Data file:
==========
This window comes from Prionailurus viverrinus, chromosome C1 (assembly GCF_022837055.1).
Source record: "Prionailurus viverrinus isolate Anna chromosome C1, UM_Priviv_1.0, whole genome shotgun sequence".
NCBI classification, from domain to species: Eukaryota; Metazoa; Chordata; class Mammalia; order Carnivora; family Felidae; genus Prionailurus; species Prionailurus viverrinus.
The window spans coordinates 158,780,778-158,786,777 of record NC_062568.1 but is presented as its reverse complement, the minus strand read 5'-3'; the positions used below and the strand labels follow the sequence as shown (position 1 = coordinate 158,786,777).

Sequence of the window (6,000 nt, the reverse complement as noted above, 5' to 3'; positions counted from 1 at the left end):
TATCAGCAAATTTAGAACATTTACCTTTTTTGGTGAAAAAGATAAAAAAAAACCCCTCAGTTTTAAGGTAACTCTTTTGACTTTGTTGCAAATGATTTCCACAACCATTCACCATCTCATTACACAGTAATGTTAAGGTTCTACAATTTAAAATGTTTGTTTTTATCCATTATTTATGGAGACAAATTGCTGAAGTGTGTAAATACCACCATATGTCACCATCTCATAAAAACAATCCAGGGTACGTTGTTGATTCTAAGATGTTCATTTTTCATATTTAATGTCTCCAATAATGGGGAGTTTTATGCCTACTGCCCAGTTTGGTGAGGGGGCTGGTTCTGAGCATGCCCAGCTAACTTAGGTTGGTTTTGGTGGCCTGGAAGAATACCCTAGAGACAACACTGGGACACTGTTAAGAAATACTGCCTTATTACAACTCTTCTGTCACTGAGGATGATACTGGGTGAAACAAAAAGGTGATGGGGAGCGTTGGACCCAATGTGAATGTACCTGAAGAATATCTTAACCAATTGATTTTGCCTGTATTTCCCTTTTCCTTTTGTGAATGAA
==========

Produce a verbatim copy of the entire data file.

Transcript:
This window comes from Prionailurus viverrinus, chromosome C1 (assembly GCF_022837055.1).
Source record: "Prionailurus viverrinus isolate Anna chromosome C1, UM_Priviv_1.0, whole genome shotgun sequence".
NCBI classification, from domain to species: Eukaryota; Metazoa; Chordata; class Mammalia; order Carnivora; family Felidae; genus Prionailurus; species Prionailurus viverrinus.
The window spans coordinates 158,780,778-158,786,777 of record NC_062568.1 but is presented as its reverse complement, the minus strand read 5'-3'; the positions used below and the strand labels follow the sequence as shown (position 1 = coordinate 158,786,777).

Sequence of the window (6,000 nt, the reverse complement as noted above, 5' to 3'; positions counted from 1 at the left end):
TATCAGCAAATTTAGAACATTTACCTTTTTTGGTGAAAAAGATAAAAAAAAACCCCTCAGTTTTAAGGTAACTCTTTTGACTTTGTTGCAAATGATTTCCACAACCATTCACCATCTCATTACACAGTAATGTTAAGGTTCTACAATTTAAAATGTTTGTTTTTATCCATTATTTATGGAGACAAATTGCTGAAGTGTGTAAATACCACCATATGTCACCATCTCATAAAAACAATCCAGGGTACGTTGTTGATTCTAAGATGTTCATTTTTCATATTTAATGTCTCCAATAATGGGGAGTTTTATGCCTACTGCCCAGTTTGGTGAGGGGGCTGGTTCTGAGCATGCCCAGCTAACTTAGGTTGGTTTTGGTGGCCTGGAAGAATACCCTAGAGACAACACTGGGACACTGTTAAGAAATACTGCCTTATTACAACTCTTCTGTCACTGAGGATGATACTGGGTGAAACAAAAAGGTGATGGGGAGCGTTGGACCCAATGTGAATGTACCTGAAGAATATCTTAACCAATTGATTTTGCCTGTATTTCCCTTTTCCTTTTGTGAATGAA